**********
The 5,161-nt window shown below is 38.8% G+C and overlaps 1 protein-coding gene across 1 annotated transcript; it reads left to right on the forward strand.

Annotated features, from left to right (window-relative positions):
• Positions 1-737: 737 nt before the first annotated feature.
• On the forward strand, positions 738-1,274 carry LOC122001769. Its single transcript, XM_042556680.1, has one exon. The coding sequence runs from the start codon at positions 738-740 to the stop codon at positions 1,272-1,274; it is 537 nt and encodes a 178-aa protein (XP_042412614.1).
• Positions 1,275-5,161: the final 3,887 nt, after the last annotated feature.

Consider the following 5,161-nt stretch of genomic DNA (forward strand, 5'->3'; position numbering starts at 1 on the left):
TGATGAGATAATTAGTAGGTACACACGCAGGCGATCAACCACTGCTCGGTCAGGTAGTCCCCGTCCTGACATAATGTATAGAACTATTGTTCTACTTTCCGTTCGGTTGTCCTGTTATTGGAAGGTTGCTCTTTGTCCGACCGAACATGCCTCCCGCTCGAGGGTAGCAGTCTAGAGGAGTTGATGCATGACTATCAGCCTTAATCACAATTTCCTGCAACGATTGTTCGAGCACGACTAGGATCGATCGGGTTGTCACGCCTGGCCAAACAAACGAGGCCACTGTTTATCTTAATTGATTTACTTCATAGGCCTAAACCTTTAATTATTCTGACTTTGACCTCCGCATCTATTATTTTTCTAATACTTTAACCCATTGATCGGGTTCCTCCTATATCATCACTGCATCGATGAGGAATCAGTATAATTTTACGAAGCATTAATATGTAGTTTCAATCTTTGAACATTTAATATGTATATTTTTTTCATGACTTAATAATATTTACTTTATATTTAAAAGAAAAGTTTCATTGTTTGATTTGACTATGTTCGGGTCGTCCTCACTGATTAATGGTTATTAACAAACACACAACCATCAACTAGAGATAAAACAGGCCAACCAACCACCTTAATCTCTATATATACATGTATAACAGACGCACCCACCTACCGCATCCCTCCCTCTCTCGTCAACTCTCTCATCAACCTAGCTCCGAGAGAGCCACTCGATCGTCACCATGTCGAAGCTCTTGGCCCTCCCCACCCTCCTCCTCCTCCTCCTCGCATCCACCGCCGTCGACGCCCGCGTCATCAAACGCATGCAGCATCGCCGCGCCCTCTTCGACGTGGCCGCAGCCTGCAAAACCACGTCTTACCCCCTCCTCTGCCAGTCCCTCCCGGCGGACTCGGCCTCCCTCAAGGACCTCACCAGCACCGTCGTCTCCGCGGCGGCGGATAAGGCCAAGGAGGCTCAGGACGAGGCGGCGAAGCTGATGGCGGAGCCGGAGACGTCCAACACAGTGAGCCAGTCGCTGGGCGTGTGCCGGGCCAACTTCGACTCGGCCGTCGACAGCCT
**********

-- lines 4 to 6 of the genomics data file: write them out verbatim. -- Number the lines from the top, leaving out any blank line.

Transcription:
• On the forward strand, positions 738-1,274 carry LOC122001769. Its single transcript, XM_042556680.1, has one exon. The coding sequence runs from the start codon at positions 738-740 to the stop codon at positions 1,272-1,274; it is 537 nt and encodes a 178-aa protein (XP_042412614.1).
• Positions 1,275-5,161: the final 3,887 nt, after the last annotated feature.

Consider the following 5,161-nt stretch of genomic DNA (forward strand, 5'->3'; position numbering starts at 1 on the left):